One of the best perks about vacationing in Europe is that whatever country you visit, you’re in many cases always just a day trip away from yet another country…complete with its unique language, heritage, and my favorite….cuisine! If you’re into culinary tourism and love wine, I have an itinerary to share with you. The Bordeaux Wine Experience in the south of France runs tours of the Bordeaux region accompanied by your choice of 2 Spain excursions personally experienced many times before by husband and wife team Ronald and Margaret Rens.
This of course is the main event, the reason you should make the trek from Paris or other tourist must-sees in France to sample Bordeaux at the source. This year is particularly compelling with the 2010 vintages ready for tasting. Since August and September were relatively cool, the wines’ acidity was well preserved promising great flavor bursts on the palate.
You have many choices for tour operators when visiting Bordeaux. But with Experience Bordeaux Wine Tours, you’re going in style
with somebody who has more than 25 years local experience tasting at the world’s most famous chateaux like Margaux, Latour, and Haut Brion. You get behind-the-scenes personal tours of the famous round aging cellar of Lafite Rothschild or the private wine museum of Mouton Rothschild and tasting first growths directly from the barrel. Best of all, each tour group is small with a maximum of 6 couples and one single. Lodging at 18th century Chateau Coulon Laurensac combines the best of old world charm with Michelin rated modern comforts.
Ensconced in Spain’s Basque country, Bilbao is a little over three hours by car from Bordeaux. Most groups stay in the five star Gran Hotel Domine right across the street from the titanium and marble Gehry designed Guggenheim Museum. Highlights include sampling some of the best tapas right in the heart of bustling old town paired with a glass of Cava, the Spanish rendition of champagne. The majestic architecture of Cathedral de Santiago is sure to entice you into discovering the interior. Equally beautiful is the Gothic Basílica de Begoña which dates back to the early 1600s with spires that are visible throughout the city. No trip to Bilbao would be complete without visiting Pamplona, scene of the famous “running of the bulls” which takes place each July in the nearby resort town of San Sebastian.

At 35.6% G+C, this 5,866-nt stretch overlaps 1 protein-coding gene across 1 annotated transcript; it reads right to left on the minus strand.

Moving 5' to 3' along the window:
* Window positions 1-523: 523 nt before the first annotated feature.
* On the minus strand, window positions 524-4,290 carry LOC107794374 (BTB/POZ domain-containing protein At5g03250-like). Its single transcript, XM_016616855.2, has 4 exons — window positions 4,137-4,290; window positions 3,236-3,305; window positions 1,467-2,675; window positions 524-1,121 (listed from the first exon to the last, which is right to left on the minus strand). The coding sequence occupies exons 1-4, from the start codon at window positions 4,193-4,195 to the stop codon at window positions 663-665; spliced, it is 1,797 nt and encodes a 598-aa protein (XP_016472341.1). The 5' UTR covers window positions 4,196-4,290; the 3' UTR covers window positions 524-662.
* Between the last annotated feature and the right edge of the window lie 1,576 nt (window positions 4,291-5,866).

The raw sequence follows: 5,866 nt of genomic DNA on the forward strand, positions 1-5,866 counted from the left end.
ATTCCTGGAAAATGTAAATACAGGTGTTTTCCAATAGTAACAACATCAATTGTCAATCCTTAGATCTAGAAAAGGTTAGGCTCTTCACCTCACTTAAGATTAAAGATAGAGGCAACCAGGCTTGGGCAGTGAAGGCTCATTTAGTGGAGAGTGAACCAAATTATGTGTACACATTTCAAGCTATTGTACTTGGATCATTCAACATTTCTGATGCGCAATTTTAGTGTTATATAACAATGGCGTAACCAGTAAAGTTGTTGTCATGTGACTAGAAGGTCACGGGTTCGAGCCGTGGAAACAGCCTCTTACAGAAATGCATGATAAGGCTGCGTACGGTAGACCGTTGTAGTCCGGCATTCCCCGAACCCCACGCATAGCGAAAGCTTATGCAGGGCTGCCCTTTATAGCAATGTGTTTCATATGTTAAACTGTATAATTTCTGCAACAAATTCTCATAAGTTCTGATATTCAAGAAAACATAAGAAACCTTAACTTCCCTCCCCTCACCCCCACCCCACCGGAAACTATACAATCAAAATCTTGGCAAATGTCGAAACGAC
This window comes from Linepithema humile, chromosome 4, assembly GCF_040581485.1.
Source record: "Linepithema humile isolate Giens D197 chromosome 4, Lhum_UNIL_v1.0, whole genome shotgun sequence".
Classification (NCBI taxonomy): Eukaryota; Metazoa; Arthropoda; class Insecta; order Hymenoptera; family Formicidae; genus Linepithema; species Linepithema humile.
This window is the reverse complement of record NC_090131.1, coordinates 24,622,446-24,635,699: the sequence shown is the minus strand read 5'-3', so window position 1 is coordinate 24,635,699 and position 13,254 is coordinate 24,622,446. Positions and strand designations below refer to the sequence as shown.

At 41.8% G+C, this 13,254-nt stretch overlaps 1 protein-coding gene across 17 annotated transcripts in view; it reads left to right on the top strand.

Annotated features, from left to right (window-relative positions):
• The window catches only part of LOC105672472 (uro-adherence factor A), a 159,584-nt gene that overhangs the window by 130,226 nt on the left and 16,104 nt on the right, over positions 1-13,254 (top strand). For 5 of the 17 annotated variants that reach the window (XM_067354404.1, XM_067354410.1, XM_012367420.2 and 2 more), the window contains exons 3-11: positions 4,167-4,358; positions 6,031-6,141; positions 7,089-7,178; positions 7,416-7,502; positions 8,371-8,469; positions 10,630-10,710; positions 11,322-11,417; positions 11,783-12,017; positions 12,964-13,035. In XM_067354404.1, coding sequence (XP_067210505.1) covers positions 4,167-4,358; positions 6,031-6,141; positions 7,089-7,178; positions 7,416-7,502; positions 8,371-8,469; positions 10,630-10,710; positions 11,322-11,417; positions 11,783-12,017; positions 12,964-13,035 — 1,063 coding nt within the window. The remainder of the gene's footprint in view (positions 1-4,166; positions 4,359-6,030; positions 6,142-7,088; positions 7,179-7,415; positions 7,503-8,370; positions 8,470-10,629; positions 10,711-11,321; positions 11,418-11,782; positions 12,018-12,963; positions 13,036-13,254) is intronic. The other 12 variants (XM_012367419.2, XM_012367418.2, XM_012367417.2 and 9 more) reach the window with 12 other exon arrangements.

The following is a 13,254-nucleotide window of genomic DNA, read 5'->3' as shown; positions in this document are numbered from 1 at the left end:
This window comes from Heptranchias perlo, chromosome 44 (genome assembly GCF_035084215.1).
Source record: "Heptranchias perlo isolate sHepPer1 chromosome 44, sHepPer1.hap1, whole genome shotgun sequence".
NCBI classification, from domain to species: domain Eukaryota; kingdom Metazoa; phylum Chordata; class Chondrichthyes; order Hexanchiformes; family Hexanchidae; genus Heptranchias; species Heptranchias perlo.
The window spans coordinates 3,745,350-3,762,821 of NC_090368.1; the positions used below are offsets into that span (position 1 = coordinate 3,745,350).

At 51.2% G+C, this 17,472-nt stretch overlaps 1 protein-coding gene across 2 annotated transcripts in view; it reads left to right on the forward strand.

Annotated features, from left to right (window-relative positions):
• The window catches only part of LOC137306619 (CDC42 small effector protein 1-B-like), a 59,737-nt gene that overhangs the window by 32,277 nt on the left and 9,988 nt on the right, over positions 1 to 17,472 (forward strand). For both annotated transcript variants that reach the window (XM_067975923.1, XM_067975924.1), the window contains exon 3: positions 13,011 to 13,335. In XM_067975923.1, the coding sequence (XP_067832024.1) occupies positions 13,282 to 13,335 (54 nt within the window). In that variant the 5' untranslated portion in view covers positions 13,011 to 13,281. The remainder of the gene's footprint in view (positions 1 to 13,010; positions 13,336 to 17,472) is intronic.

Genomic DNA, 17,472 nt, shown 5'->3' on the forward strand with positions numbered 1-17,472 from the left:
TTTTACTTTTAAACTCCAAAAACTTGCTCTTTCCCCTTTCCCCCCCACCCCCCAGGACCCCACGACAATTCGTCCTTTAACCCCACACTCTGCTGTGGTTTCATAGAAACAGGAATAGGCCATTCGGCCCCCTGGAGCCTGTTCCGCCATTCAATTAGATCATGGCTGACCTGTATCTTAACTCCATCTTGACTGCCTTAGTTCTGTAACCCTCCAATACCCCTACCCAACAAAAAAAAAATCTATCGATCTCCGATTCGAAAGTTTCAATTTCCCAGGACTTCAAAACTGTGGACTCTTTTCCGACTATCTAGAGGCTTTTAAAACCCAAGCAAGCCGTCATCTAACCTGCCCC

Further south from Bilbao, La Rioja‘s culture centers around wine and gastronomic delights. Can’t miss Dinastía Vivanco Museum of the Culture of Wine, one of the world’s premier wine museums, contains priceless objects ranging from Egyptian times to Picasso all connected in some way with the production and serving of wine. The region’s varied terrain and climate shape the preparation and content of local specialities. Vineyards are distinguished by where they are located on the Upper and Lower Rioja districts along the banks of the Ebro and the high mountain valleys.
Go with a traditional local custom of bar hopping before lunch along some of the oldest streets in La Rioja, such as the well-known calle Laurel in Logroño or la Herradura in Haro. Sample some of specialities of each bar such as “pinchos” or “banderillas” (snacks on a cocktail stick), mushrooms, embuchado (a kind of sausage), sweetmeats, pickled or fried anchovies, Spanish omelettes, sardines with a hot chilli, and wild mushrooms paired with….of course….glasses of Rioja wine.
photos courtesy of the Bordeaux Wine Experience